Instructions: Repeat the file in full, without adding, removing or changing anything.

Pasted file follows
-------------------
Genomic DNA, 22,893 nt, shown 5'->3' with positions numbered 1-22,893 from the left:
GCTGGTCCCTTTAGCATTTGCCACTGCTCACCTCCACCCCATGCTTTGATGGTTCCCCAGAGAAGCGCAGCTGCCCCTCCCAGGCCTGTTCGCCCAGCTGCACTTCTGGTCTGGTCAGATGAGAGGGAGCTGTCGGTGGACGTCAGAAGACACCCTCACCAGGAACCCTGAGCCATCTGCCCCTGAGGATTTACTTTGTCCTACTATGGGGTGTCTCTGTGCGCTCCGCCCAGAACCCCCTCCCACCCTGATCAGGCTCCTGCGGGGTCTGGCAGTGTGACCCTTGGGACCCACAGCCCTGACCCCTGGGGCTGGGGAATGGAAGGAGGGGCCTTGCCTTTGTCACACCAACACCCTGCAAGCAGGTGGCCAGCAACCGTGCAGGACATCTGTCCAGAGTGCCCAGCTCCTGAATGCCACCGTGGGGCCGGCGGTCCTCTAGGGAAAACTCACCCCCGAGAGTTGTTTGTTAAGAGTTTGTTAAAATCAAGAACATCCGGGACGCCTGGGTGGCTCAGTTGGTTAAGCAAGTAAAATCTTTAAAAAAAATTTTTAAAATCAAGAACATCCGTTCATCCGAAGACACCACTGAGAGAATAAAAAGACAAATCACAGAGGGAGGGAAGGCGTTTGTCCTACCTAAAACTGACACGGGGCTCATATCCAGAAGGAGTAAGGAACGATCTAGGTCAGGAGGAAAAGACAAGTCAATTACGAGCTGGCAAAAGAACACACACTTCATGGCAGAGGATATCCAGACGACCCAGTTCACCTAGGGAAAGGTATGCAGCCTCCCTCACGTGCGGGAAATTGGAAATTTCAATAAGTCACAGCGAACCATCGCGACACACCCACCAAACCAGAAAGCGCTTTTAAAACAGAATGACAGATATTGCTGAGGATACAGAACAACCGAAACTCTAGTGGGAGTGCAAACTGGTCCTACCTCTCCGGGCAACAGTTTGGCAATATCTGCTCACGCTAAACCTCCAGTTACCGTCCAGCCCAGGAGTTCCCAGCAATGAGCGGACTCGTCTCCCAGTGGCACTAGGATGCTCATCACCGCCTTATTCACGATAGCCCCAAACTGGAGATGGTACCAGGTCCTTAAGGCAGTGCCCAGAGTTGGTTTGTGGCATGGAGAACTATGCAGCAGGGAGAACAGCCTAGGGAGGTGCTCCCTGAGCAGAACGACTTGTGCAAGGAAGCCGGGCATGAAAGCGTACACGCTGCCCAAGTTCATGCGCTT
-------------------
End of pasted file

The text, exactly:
Genomic DNA, 22,893 nt, shown 5'->3' with positions numbered 1-22,893 from the left:
GCTGGTCCCTTTAGCATTTGCCACTGCTCACCTCCACCCCATGCTTTGATGGTTCCCCAGAGAAGCGCAGCTGCCCCTCCCAGGCCTGTTCGCCCAGCTGCACTTCTGGTCTGGTCAGATGAGAGGGAGCTGTCGGTGGACGTCAGAAGACACCCTCACCAGGAACCCTGAGCCATCTGCCCCTGAGGATTTACTTTGTCCTACTATGGGGTGTCTCTGTGCGCTCCGCCCAGAACCCCCTCCCACCCTGATCAGGCTCCTGCGGGGTCTGGCAGTGTGACCCTTGGGACCCACAGCCCTGACCCCTGGGGCTGGGGAATGGAAGGAGGGGCCTTGCCTTTGTCACACCAACACCCTGCAAGCAGGTGGCCAGCAACCGTGCAGGACATCTGTCCAGAGTGCCCAGCTCCTGAATGCCACCGTGGGGCCGGCGGTCCTCTAGGGAAAACTCACCCCCGAGAGTTGTTTGTTAAGAGTTTGTTAAAATCAAGAACATCCGGGACGCCTGGGTGGCTCAGTTGGTTAAGCAAGTAAAATCTTTAAAAAAAATTTTTAAAATCAAGAACATCCGTTCATCCGAAGACACCACTGAGAGAATAAAAAGACAAATCACAGAGGGAGGGAAGGCGTTTGTCCTACCTAAAACTGACACGGGGCTCATATCCAGAAGGAGTAAGGAACGATCTAGGTCAGGAGGAAAAGACAAGTCAATTACGAGCTGGCAAAAGAACACACACTTCATGGCAGAGGATATCCAGACGACCCAGTTCACCTAGGGAAAGGTATGCAGCCTCCCTCACGTGCGGGAAATTGGAAATTTCAATAAGTCACAGCGAACCATCGCGACACACCCACCAAACCAGAAAGCGCTTTTAAAACAGAATGACAGATATTGCTGAGGATACAGAACAACCGAAACTCTAGTGGGAGTGCAAACTGGTCCTACCTCTCCGGGCAACAGTTTGGCAATATCTGCTCACGCTAAACCTCCAGTTACCGTCCAGCCCAGGAGTTCCCAGCAATGAGCGGACTCGTCTCCCAGTGGCACTAGGATGCTCATCACCGCCTTATTCACGATAGCCCCAAACTGGAGATGGTACCAGGTCCTTAAGGCAGTGCCCAGAGTTGGTTTGTGGCATGGAGAACTATGCAGCAGGGAGAACAGCCTAGGGAGGTGCTCCCTGAGCAGAACGACTTGTGCAAGGAAGCCGGGCATGAAAGCGTACACGCTGCCCAAGTTCATGCGCTT